Data Mining and Analysis (3)
This course provides a survey of advanced business decision making using data analysis to garner business insights. This course will introduce students to basic data analysis and machine learning techniques used in many industries today to make intelligent data-driven decisions. Students will learn how to collect data, mine it for meaning, and utilize statistical methods and machine learning to gather useful information to determine what is significant and how to incorporate the learnings into next steps.

Data Storytelling and Visualization (4)
Students will learn how to detect and articulate the stories behind data sets and communicate data findings in visual, oral, and written contexts for various audiences and stakeholders. Students will become familiar with tools such as Tableau Desktop.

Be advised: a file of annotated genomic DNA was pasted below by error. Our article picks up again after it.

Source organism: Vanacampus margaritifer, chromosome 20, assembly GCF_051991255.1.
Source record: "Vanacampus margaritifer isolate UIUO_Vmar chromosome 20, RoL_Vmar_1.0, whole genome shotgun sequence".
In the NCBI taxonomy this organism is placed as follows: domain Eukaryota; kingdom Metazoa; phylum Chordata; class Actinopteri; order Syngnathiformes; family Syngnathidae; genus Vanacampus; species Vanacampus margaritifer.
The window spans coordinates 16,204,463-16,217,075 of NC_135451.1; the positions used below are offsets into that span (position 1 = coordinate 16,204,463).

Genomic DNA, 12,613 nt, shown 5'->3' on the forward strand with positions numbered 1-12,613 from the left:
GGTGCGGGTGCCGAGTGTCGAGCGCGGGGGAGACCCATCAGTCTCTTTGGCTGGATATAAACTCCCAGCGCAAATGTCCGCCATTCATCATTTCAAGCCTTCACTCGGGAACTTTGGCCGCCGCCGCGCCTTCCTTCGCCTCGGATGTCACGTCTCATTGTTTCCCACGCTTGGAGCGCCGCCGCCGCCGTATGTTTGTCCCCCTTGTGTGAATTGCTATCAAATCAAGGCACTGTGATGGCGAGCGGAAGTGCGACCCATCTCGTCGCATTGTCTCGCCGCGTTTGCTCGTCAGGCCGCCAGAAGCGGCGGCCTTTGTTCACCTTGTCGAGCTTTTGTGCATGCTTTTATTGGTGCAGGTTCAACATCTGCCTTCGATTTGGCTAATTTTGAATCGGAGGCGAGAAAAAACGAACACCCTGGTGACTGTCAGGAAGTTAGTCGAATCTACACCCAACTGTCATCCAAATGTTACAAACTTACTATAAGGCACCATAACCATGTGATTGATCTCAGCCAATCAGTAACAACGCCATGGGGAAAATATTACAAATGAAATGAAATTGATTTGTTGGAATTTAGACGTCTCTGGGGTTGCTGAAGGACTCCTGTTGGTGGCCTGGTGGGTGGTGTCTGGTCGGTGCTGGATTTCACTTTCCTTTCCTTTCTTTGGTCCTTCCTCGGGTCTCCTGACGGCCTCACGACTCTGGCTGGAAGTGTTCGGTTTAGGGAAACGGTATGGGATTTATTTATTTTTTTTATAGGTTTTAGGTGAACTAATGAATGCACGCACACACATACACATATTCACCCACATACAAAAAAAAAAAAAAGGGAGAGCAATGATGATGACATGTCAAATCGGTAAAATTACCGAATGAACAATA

Audience Research Methods (3)
This class introduces and immerses students in the primary and secondary research methods and approaches used for analyzing consumers and audiences across media platforms.

Introduction to Programming with Data (3)
This course provides a hands-on overview of how to program for data analysis. With the help of Python, students will learn how to write code for easy collection, analysis and sharing of data. The course offers an introduction to programming best practices, while quickly getting started with practical data evaluation tasks like tabular reporting and data visualization techniques.

Capstone Course